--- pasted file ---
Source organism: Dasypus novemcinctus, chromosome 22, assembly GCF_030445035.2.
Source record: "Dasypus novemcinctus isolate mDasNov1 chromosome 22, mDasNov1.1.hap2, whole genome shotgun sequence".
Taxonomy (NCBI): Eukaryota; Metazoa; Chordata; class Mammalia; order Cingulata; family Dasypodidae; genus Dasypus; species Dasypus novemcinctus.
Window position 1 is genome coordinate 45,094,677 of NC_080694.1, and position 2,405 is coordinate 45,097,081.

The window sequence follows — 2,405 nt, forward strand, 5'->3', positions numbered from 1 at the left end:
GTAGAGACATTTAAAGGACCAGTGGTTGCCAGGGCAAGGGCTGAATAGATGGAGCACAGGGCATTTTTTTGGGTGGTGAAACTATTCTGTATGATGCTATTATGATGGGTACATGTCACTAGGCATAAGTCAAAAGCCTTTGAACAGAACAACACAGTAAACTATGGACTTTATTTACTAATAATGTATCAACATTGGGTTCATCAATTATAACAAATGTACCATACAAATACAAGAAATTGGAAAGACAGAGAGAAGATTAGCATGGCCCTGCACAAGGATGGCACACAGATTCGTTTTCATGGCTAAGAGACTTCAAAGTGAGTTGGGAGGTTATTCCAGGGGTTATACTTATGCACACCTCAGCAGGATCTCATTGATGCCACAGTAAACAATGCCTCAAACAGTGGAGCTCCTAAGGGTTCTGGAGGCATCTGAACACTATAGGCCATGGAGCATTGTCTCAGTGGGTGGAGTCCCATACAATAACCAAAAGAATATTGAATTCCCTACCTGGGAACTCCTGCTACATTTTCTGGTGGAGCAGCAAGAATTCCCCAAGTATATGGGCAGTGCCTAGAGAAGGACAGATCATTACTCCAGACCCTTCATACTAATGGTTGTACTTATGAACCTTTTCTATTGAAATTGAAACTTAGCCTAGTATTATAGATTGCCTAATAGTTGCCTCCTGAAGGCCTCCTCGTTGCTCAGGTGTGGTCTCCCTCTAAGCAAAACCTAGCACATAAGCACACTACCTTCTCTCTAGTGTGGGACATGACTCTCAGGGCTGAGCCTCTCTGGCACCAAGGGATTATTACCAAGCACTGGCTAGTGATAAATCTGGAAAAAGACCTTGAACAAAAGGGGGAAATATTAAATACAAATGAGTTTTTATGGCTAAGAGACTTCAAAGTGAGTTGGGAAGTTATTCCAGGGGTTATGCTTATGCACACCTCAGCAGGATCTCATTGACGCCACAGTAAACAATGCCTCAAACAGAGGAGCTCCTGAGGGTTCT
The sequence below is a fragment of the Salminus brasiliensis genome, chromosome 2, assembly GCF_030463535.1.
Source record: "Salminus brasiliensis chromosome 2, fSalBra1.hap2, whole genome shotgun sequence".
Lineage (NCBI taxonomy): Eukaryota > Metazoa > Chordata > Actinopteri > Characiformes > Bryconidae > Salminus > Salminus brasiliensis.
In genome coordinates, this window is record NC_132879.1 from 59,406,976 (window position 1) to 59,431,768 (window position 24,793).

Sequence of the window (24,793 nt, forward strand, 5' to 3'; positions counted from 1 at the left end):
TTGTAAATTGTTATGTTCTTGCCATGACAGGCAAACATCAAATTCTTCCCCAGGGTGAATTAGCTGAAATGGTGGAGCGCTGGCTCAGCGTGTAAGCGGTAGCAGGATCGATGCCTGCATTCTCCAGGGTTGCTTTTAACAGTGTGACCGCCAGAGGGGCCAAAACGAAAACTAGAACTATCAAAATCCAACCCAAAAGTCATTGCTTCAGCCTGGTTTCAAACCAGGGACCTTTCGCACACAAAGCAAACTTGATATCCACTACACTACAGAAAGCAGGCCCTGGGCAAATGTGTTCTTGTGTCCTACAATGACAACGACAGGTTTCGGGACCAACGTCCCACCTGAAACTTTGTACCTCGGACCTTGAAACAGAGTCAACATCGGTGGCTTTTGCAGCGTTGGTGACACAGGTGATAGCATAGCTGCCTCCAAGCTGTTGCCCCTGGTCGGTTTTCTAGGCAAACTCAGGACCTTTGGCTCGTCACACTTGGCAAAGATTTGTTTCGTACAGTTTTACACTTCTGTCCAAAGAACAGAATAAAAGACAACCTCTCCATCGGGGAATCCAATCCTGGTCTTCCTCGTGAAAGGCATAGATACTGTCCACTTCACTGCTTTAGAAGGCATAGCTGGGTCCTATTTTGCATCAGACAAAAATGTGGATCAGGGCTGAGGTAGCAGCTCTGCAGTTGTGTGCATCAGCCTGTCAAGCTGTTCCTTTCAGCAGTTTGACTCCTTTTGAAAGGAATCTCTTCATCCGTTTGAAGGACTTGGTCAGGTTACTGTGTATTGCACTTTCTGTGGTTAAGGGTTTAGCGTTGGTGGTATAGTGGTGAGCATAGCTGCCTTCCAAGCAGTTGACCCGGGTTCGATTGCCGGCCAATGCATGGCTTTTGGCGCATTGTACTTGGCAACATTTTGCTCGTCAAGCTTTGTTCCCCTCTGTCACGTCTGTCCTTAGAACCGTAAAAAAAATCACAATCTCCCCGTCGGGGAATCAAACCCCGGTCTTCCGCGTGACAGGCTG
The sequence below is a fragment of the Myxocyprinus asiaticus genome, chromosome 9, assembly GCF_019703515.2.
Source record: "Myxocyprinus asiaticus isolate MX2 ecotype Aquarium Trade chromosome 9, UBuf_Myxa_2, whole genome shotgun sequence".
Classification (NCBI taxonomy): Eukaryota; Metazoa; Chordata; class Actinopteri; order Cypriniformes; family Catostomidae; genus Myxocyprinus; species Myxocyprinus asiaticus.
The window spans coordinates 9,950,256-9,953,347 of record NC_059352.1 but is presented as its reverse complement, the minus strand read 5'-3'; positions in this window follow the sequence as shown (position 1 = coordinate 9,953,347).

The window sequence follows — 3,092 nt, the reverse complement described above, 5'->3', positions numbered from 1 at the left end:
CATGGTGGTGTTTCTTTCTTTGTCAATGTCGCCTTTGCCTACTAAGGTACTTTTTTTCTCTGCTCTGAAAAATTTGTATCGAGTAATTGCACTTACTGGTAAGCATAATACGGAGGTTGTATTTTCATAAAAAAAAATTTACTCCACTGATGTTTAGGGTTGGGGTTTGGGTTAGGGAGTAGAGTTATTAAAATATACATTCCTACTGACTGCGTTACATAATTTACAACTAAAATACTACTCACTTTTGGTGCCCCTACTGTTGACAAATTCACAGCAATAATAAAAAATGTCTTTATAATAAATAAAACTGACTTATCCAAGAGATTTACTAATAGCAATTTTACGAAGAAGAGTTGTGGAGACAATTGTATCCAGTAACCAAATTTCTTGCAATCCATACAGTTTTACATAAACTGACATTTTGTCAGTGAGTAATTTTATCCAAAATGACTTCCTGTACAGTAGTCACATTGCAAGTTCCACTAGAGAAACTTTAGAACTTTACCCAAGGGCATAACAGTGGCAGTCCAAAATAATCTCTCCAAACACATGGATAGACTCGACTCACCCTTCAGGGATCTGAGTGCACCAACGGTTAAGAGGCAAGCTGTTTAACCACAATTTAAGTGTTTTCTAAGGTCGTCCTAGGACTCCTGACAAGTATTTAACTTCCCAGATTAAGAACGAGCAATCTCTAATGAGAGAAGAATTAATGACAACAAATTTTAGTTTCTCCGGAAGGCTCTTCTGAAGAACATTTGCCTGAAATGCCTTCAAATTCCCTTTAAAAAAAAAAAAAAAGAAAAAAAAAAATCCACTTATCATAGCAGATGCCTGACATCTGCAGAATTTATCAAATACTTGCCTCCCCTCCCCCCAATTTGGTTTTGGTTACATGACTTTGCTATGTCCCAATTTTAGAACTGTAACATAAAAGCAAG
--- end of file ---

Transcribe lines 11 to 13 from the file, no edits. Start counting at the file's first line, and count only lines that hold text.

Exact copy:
Sequence of the window (24,793 nt, forward strand, 5' to 3'; positions counted from 1 at the left end):
TTGTAAATTGTTATGTTCTTGCCATGACAGGCAAACATCAAATTCTTCCCCAGGGTGAATTAGCTGAAATGGTGGAGCGCTGGCTCAGCGTGTAAGCGGTAGCAGGATCGATGCCTGCATTCTCCAGGGTTGCTTTTAACAGTGTGACCGCCAGAGGGGCCAAAACGAAAACTAGAACTATCAAAATCCAACCCAAAAGTCATTGCTTCAGCCTGGTTTCAAACCAGGGACCTTTCGCACACAAAGCAAACTTGATATCCACTACACTACAGAAAGCAGGCCCTGGGCAAATGTGTTCTTGTGTCCTACAATGACAACGACAGGTTTCGGGACCAACGTCCCACCTGAAACTTTGTACCTCGGACCTTGAAACAGAGTCAACATCGGTGGCTTTTGCAGCGTTGGTGACACAGGTGATAGCATAGCTGCCTCCAAGCTGTTGCCCCTGGTCGGTTTTCTAGGCAAACTCAGGACCTTTGGCTCGTCACACTTGGCAAAGATTTGTTTCGTACAGTTTTACACTTCTGTCCAAAGAACAGAATAAAAGACAACCTCTCCATCGGGGAATCCAATCCTGGTCTTCCTCGTGAAAGGCATAGATACTGTCCACTTCACTGCTTTAGAAGGCATAGCTGGGTCCTATTTTGCATCAGACAAAAATGTGGATCAGGGCTGAGGTAGCAGCTCTGCAGTTGTGTGCATCAGCCTGTCAAGCTGTTCCTTTCAGCAGTTTGACTCCTTTTGAAAGGAATCTCTTCATCCGTTTGAAGGACTTGGTCAGGTTACTGTGTATTGCACTTTCTGTGGTTAAGGGTTTAGCGTTGGTGGTATAGTGGTGAGCATAGCTGCCTTCCAAGCAGTTGACCCGGGTTCGATTGCCGGCCAATGCATGGCTTTTGGCGCATTGTACTTGGCAACATTTTGCTCGTCAAGCTTTGTTCCCCTCTGTCACGTCTGTCCTTAGAACCGTAAAAAAAATCACAATCTCCCCGTCGGGGAATCAAACCCCGGTCTTCCGCGTGACAGGCTG
The sequence below is a fragment of the Myxocyprinus asiaticus genome, chromosome 9, assembly GCF_019703515.2.